The past 2 months have witnessed my learning experience to make critical inquiry of discord, a digital learning platform, as well as a learning events of how to use this technology in establishing social connection in the first year of engineering course.
During the process, our team explore all elements of community of inquiry to analyze the pros and cons of Discord. By investigating the technology from 3 dimensions, namely teaching presence, social presence and cognitive presence, I have build a profound understand of the use of the new technology in digital learning environment withr reference to the 3 principles. First is the instructors’ role in digital education environment, who should be responsible for the overall design of the course and learning environment and act as the facilitator of engaging discourse. Apart from that, from the social presence perspective, I learn how individuals merger their authentic selves into a group via a specific communication medium. Finally, I understand the value of cognitive presence in the construction of meaning by sustained discourse and reflection. It is from all the 3 aspects of inquiry that I reach a holistic overview of the technology of Discord: the positives include the common identity and improved discourse among learners, while informal and other inappropriate communication inevitably result in problems such as marginalization, and Subjugation to core values.
It is with this project of critical inquiry of Discord that I reflect on the use of COI and the holistic analysis of the digital tools used in education.
The specific issue I am interested in for critical inquiry is the problem with accessibility to digital learning platforms in the globalized learning environment. The reason why I focus on this factor is that the difficulty of accessibility to digital educational platforms has become an important conundrum for both students and schools; it doesn’t undermine the learning efficacy but also impact schools’ recruitment of international students.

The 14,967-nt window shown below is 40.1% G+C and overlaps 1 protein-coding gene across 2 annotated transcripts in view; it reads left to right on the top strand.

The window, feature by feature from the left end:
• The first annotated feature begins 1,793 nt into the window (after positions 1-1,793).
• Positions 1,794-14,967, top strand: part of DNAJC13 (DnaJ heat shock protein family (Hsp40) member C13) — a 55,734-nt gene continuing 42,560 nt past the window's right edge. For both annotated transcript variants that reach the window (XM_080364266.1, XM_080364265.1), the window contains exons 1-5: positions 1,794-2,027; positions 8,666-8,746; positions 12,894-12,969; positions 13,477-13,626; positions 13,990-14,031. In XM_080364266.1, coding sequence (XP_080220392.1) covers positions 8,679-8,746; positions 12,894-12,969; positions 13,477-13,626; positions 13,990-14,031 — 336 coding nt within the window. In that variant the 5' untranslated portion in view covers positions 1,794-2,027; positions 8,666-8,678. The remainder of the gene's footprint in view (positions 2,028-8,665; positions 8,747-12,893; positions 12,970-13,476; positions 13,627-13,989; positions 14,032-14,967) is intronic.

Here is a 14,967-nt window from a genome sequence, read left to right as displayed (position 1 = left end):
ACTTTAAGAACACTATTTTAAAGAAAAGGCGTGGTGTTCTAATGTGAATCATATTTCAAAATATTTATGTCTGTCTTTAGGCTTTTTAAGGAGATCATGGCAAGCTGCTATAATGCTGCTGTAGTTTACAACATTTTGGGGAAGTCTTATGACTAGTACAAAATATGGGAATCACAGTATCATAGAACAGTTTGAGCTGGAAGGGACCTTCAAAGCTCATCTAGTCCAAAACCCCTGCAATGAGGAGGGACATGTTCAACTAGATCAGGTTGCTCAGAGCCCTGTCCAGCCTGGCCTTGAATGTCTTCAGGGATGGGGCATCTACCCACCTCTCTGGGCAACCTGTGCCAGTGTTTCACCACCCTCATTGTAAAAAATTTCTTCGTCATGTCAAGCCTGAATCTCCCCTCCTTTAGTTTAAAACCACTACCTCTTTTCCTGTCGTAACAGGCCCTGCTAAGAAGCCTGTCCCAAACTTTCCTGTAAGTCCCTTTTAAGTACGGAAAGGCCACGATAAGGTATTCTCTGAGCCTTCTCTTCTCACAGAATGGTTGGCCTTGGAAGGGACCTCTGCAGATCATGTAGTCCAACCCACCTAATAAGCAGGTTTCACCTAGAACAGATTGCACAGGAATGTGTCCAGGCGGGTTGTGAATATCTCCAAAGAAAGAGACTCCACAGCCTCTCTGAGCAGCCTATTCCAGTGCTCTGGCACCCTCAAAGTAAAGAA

It is imperative to recognize that in the globalized trend, international students have become an important source of incomes for many schools in western countries. Particularly, students from China have witnessed a stable growth for the past decades and will continue to be a catalyst behind the trend given the fact that the number of high-income households (whose earnings are more than USD40,000 per year and therefore able to afford overseas education) is expected to increase by an average of 16.4% a year between 2021‑2030, which means a potentially fierce competition to attract Chinese students in the following decade; based on this prediction, schools will need to tailor their courses to fit student needs (EIU’s Country Analysis service., 2020).
Sadly, the COVID 19 has prevent the majority of Chinese students going abroad, and most of new students have to embark on their university career in digital learning platforms in 2020. That begs a challenge: many platforms, tools or apps are blocked by local firewall set by the government in mainland China, and what is beyond the conundrum is consideration of the social political impacts during the course design and the selection of learning tools. The overriding problem here is: digital tools are initially used to jump start community building and facilitate educational efficacy; however, the issue needs to be considered from a critical perspective with reference to cultural and political milieu of the countries where the technology is expected to be used – this is where my personal learning plan aims to elaborate on, hoping the study can be contributive to the critical inquiry of the our team on technology relevance to the community building.
EIU’s Country Analysis service. (2020). How will the coronavirus affect outbound Chinese students? https://www.eiu.com/n/how-will-the-coronavirus-affect-outbound-chinese-students/